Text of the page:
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What is C.A.D./C.A.M.?

“Computer Aided Design” or “Computer Aided Manufacturing” are terms used to discuss software and systems that are geared towards producing physical goods. Almost everything you see today is produced using CAD, especially if it was produced in a country like China, Vietnam, Taiwan, Germany, etc. Some examples are;

  • Aerospace
  • Naval Architecture
  • Architecture & Construction
  • Transportation
  • Consumer Products
  • Industrial Manufacturing
  • Mechanical Engineering
  • Simulations
  • Toys

…and more.

What defines CAD software?

CAD software is primarily used to design physical objects. Their outputs are usually 3D models to be used for production, 2D drawings to build from, simulation data to validate designs, databases of parts (BOM) and manufacturing assembly instructions.

Modern manufacturing processes usually work off a 3D model for almost everything except architectural drawings. However in the USA or small shops around the world you can still find people using 2D CAD or even hand-drawing their designs.

Something to note: many people use “AutoCAD” to refer to CAD modeling. This is like calling adhesive bandages “Bandaids”. AutoCAD is actually Autodesk AutoCAD and is a mostly 2D drawing tool. It’s very popular in architecture for drawing floorplans but is not typically used in other applications because it’s 3D capabilities are very limited.

CAD models are stored either as drawings, parts or assemblies. An assembly is a collection of parts and a part is a 3D model (which can sometimes contain multiple “bodies”, which are physically separate elements). Drawings are made from assemblies and parts and are 2D blueprints.

The most defining feature of CAD software is their ability to model based on precise dimensions. While you can do the same thing in DCC software

Parametric editing

What is CAM?

CAM stands for Computer Aided Manufacturing.

What are the major functions?

Modeling

Modeling in DCC software usually involves grabbing edges, vertices and faces of a polygon or subdivision mesh and moving them around by hand. It is intuitive, creative and very fast.

Sculpting

Much like real clay, sculpting is great for creating organic shapes of any kind or adding surface detail to an existing model. In computer graphics, artists use brush-based tools to push and pull geometry. Under the hood, many DCC tools use polygon meshes and dynamically add more polygons where the artist paints their brush. However, specialized tools like ZBrush and 3DCoat use voxels to create even more flexibility.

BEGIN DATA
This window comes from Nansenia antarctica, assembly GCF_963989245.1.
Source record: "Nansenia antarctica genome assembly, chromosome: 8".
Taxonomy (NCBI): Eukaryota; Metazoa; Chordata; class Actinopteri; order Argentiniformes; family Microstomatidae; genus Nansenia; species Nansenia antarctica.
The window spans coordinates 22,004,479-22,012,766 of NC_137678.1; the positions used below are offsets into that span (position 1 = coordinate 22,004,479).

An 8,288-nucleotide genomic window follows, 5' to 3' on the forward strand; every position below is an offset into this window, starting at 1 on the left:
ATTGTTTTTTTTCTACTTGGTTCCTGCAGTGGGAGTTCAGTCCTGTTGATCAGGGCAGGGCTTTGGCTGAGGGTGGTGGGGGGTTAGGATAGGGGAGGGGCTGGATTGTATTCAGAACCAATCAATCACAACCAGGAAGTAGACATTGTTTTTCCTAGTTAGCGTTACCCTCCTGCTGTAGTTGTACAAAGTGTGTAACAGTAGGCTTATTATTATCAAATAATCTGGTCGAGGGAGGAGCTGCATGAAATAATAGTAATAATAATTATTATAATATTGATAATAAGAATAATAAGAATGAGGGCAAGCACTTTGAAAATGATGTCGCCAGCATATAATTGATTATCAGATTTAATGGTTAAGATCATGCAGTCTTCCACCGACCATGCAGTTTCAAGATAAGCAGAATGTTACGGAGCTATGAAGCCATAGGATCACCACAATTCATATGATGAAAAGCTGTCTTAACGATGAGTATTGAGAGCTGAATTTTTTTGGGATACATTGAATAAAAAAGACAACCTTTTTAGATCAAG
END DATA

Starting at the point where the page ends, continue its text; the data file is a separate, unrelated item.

Retopologizing

Models can often be made with poor edge flow and/or too many polygons to render in real time or easily modify. Retopology is when you take an existing model and build a new one over top of it with a more workable mesh.

Procedural Generation/Parametric Modeling

A rapidly expanding segment of 3D, procedural generation uses parameters to create geometry on the fly that can be quickly adjusted afterwards. One example might be scattering a bunch of objects (like trees) on top of another object (hilly terrain).

Another example that is in software packages like 3ds Max and Blender are “Modifiers”; non-destructive operations that can be added to and removed to a mesh to alter its appearance without permanently modifying the base geometry.

UV Editing

UV editing is the process where a 3D model is unfolded into a flat shape so that a 2D image (a texture) can be applied to it.

It’s like taking a T-Shirt and unstitching it so that you can draw on it.

Full-fledged UV editing includes manual control over the UV map. Less advanced UV software includes standard projections like planar, cubic, spheroid, etc.

Texture Painting

Once a model is UV unwrapped, creators can paint directly onto it using texture painting. This process is similar to using Photoshop except instead of having to remember what chunk of the UV map corresponds to what chunk of the model, you can paint directly on it in the 3D viewport.

Simulation

Simulation in DCC software is not the same as in CAD. Since movies and games are more concerned with looking and feeling “right”, the simulation tools they come with are much less precise and data-driven than CAD applications.

That being said, many DCC programs can simulate a wide range of materials and effects, from shattering a rock, to a waterfall to  smoke from a fire.

Rendering

There are two types of rendering: precomputed and real-time

Precomputed rendering is when a scene is set up in a CG package; with lights, camera, materials, etc. and then that scene is sent to a CPU or GPU to calculate the physics, lighting and animation of the scene. Because it is not being done in real time it is possible to have much more advanced and photorealistic effects.

Real-time rendering is when the GPU of a computer is doing these calculations at almost the same time they are being displayed on a screen. In order to give the illusion of continuous motion, the computer must be able to render +15 FPS, but most gaming takes place around the 30-60 FPS mark. In order to reach these targets, models, textures, animations – everything must be optimized to be rendered as quickly as possible while sacrificing as little visual fidelity as possible.

Popular DCC Software

For a list of popular DCC software, please see “D.C.C. Software List“.

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